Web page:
The reports that appeared in the Hollywood trade papers seemed almost miraculous: The Holy Grail of butchered movies, Erich von Stroheim’s 1924 silent masterpiece Greed, is on the verge of being restored to at least a flickering shadow of its former glory. This was startling news, because the scenes excised from this close adaptation of Frank Norris’ “American naturalist” novel McTeague (at the behest of MGM studio chief Irving Thalberg, who ground down the epic from almost four hours to just 140 minutes) are some of the most famous lost footage in the history of the cinema. Starring beefy Gibson Gowland as a gold-crazed San Francisco dentist, Greed mixed a radical dedication to visual realism with thematic flourishes redolent of 19th-century melodrama.
According to Rick Schmidlin, who supervised last year’s acclaimed reconstruction of Orson Welles’ 1958 Touch of Evil, it has long been assumed that the dismembered hunks of Greed were destroyed on the spot, hours of great filmmaking literally reduced to ashes: “The length of just one of the missing subplots is as long as the entire movie that exists now.” Schmidlin will employ high-end digital technology to resurrect Greed on video for the Turner Classic Movies cable channel. Funding for the project will enable Schmidlin “to make the calls, to send the letters, to do the traveling, to really find out if any additional material exists.” He admits he isn’t optimistic: Thalberg’s henchmen worked on the negative itself, before any release prints had been struck.
In lieu of additional film footage, Schmidlin will deploy 633 production stills he found last year, in a donation made by the von Stroheim estate to the Library of the Academy of Motion Picture Arts and Sciences. Using “video animation” procedures such as those popularized by Ken Burns in his PBS series The Civil War, he will attempt to “keep the integrity of the original but also to put some motion into the stills.” As a road map to the process, he will consult several cutting continuities of the original full-length screenplay, with the text of the intertitles written out and scene numbers specified. New title cards will be created on a computer to match the typeface and border art of the remaining originals. The screenplay also specifies tinting and coloring effects that will be added digitally, including seductive glints of gold in key sequences.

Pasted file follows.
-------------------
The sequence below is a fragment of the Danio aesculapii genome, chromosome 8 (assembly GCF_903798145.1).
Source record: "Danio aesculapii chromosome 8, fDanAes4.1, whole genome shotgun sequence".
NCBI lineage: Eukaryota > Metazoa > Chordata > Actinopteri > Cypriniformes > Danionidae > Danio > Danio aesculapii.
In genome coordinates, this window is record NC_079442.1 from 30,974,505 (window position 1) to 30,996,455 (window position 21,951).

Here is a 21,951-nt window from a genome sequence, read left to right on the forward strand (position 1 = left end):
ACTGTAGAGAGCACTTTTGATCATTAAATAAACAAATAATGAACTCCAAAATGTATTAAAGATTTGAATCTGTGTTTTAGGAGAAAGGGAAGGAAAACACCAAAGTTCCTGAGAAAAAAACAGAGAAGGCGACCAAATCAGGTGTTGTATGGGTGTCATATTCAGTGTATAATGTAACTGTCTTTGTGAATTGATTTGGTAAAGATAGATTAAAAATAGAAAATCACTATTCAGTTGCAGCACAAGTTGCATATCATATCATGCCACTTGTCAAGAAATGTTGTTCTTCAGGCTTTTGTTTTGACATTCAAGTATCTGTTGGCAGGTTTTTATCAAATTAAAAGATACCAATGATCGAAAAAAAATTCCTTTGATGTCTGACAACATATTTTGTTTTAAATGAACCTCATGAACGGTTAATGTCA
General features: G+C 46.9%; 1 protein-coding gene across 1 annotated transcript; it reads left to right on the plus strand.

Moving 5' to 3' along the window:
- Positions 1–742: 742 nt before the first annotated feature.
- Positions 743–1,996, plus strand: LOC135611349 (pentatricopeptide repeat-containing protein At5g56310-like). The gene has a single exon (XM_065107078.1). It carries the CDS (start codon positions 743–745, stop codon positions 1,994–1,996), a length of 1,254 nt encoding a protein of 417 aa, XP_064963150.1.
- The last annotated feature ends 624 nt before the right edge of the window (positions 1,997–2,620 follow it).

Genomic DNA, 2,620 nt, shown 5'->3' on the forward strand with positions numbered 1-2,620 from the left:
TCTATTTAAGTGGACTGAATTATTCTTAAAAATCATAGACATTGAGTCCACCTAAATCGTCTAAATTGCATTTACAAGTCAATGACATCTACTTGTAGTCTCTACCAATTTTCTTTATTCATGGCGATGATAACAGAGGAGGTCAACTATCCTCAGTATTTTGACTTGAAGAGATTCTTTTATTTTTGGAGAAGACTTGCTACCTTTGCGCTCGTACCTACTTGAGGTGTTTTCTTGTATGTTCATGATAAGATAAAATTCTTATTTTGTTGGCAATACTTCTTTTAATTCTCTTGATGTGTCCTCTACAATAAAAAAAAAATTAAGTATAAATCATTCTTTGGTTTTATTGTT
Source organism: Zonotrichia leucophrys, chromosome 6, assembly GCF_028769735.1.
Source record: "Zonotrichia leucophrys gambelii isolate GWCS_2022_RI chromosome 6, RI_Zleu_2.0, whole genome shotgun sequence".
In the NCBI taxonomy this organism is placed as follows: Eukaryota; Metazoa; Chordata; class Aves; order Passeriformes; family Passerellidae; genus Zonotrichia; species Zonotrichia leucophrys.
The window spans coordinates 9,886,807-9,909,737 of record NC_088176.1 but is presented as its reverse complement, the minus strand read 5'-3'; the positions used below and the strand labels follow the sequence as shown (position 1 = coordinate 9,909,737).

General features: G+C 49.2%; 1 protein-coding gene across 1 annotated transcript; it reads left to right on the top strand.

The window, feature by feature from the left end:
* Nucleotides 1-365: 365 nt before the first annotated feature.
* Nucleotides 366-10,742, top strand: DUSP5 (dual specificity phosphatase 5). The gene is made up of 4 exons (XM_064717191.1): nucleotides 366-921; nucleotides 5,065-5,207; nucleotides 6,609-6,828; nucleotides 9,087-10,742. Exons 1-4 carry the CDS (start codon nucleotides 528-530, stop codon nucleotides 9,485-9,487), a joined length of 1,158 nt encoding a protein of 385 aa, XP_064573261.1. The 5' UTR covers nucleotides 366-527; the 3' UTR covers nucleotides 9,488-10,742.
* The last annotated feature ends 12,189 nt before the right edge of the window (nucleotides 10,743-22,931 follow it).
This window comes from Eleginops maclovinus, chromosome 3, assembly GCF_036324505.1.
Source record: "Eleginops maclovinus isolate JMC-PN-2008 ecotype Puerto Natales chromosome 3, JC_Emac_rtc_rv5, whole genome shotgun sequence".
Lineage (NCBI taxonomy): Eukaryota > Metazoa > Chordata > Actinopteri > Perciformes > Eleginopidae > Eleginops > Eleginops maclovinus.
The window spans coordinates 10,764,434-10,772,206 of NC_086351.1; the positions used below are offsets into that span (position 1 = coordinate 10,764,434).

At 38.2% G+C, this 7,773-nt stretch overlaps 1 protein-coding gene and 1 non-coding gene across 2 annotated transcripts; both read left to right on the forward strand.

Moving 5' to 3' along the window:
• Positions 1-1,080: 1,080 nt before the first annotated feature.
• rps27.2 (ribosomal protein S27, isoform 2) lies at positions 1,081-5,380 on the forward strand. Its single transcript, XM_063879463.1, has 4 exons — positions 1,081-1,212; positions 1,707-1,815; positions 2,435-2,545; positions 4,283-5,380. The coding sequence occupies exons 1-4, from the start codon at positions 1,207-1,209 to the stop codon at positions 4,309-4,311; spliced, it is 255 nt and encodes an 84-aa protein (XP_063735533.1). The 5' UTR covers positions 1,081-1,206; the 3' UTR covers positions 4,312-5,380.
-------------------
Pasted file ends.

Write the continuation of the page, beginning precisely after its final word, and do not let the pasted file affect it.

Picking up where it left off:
No imminent theatrical release is contemplated. “The production costs for celluloid would be much higher,” Schmidlin explains, and it is assumed audiences would be limited. The reconstruction is a direct result of the digital revolution: “This came about because we now have the tools to do it, and because there are outlets like TCM and ancillary media like DVD that make it financially practical.”
Modest revamps of the film were attempted in the 1970s, by scholar Kevin Brownlow and, in book form, by the late historian William K. Everson. But those attempts were constrained, in part, by the costs involved. “What was astronomically expensive even 10 years ago is nickels and dimes today,” says Schmidlin. “Von Stroheim lost the footage, but he also lost the story. This at least gives us a visual rendition of the story, as accurate as we can make it.”
Partly to certify the project as “a serious, academic reconstruction,” Schmidlin has engaged film scholar and von Stroheim biographer Richard Koszarski as a consultant, the watchdog role held on Touch of Evil by film critic Jonathan Rosenbaum. A professor of film history at Rutgers Univer-sity, Koszarski confirms that “the material Rick has assembled really does document how the film was constructed in its various versions.” Koszarski likens this effort to the restoration of a damaged fresco, where only a few patches of original material remain. Working from sketches and contemporary descriptions, art historians strive for a sense of the overall design that will put the surviving chunks in context.
Pointing out that von Stroheim’s legendary original eight-hour cut of Greed was the equivalent of what would now be called a “first assemblage,” Koszarski contends that the director’s plan was for a final running time of under four hours, “about the same as Gone With the Wind.” Because Greed was covered thoroughly by the still photographer, and because 98 percent of those images have now been recovered, Koszarski thinks that with care it may almost be possible to “re-animate” some sequences: “Rick’s goal is to produce something watchable, something that plays — the way Ken Burns’ stuff plays.”
Schmidlin is willing to consider the possibility that his version, too, may eventually be superseded, in part due to his own efforts: “Who knows what might happen? Amazing film treasures turn up all the time. The silent version of Richard III, for example, or that Titanic movie” — a “lost” silent drama that came to light precisely because of the heightened awareness created by the recent blockbuster. “If 500,000 more people end up knowing about Greed, perhaps something will shake loose. In that sense, the movie becomes an advertisement for itself.”